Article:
5 Things You Should Know About Snow Leopard
For years, Apple has churned out versions of Mac OS X pumped full of new features geared toward the average user. And it seems like with every iteration of Mac OS X, the new feature count balloons. While many of these new features are small -- for example, Apple touted additional fonts as a new Leopard feature -- new features still drove marketing and appeal for new Mac OS X versions. With Snow Leopard, Apple is taking a detour, and is focusing on performance, under-the-hood improvements, and user interface refinements. That doesn't mean Snow Leopard isn't worth paying attention to, though. Here are five things you should know about Snow Leopard.
Speed and Efficiency
Snow Leopard includes a host of new features with performance in mind, such as Grand Central Dispatch (which allows Snow Leopard to better take advantage of multi-core processors) and OpenCL (which lets Snow Leopard use the graphics card to do general computing tasks). This has uses beyond science, 3D, gaming, and such, but could be put to work for everyday tasks. Also, Snow Leopard should use much less disk space; Apple claims you could regain over 6 GB of disk space by installing Snow Leopard, but your mileage will most certainly vary.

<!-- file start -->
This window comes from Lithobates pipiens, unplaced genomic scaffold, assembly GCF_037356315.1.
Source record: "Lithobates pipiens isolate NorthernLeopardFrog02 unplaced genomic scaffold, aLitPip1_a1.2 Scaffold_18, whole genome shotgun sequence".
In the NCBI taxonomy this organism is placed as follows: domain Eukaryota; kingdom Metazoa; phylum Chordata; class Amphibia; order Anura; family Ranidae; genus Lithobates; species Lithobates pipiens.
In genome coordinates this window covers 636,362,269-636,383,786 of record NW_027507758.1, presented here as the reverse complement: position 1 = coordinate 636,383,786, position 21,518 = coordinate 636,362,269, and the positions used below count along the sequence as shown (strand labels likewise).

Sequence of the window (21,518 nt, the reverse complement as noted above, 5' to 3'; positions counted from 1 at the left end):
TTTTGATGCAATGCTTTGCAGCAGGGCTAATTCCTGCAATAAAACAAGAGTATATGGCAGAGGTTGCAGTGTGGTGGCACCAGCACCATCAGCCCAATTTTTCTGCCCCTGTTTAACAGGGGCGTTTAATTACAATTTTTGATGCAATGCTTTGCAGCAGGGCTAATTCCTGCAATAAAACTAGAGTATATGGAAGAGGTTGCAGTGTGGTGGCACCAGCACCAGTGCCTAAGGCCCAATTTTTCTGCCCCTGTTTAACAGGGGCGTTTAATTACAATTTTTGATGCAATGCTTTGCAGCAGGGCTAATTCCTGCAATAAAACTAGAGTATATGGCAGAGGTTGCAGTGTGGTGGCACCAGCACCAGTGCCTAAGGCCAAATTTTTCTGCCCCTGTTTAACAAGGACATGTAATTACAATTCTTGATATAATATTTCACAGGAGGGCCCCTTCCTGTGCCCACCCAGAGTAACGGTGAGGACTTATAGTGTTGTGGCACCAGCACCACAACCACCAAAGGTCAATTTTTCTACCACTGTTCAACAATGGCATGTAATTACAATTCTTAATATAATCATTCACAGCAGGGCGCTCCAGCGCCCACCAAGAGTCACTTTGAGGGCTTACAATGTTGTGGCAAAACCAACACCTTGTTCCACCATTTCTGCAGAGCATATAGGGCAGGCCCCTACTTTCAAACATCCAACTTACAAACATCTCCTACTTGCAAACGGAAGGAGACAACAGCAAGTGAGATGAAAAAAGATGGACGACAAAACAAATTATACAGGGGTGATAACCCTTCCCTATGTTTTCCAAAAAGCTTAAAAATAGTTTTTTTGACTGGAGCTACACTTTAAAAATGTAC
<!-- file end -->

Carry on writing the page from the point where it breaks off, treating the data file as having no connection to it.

As a point of comparison, Windows 7 Release Candidate saw a slight performance boost over Windows Vista in our preliminary testing.
Snow Leopard will be a $29 upgrade for users of Leopard ($49 for the five-license family pack). With previous upgrades, you would have to pay the full price -- $129 -- even if you were upgrading from 10.4 to 10.5, for example. Apple probably reasons that most users won't be able to see the new features and changes, which Apple has traditionally used to sell Mac OS X upgrades, so Apple will cut Leopard users a break this time. Even during the keynote, Apple positioned Snow Leopard as "Leopard: Second Edition" instead of a brand new version. It seems to fit in between a service pack and a full-blown upgrade, so it's priced appropriately.
New Goodies to Come
While there aren't a whole lot of features that you'll be able to notice offhand (aside from improved performance, perhaps) Snow Leopard's big under-the-hood changes should result in better software for users going forward.
PowerPC Users: No Leopard for You!
If you own an older Mac from before Apple's switch to Intel processors, you're out of luck; Snow Leopard will only run Intel-CPU-based Macs. Snow Leopard will debut nearly four years after the first Intel Macs shipped in January 2006.
Get It in September
Last week Microsoft announced that Windows 7 would be publicly released in October. Today, Apple announced Snow Leopard will be available in September, at which point you can expect unending comparisons between Snow Leopard and Windows 7. Fight!
Stay tuned for our ongoing coverage of Snow Leopard and Apple's announcements at WWDC at pcworld.com.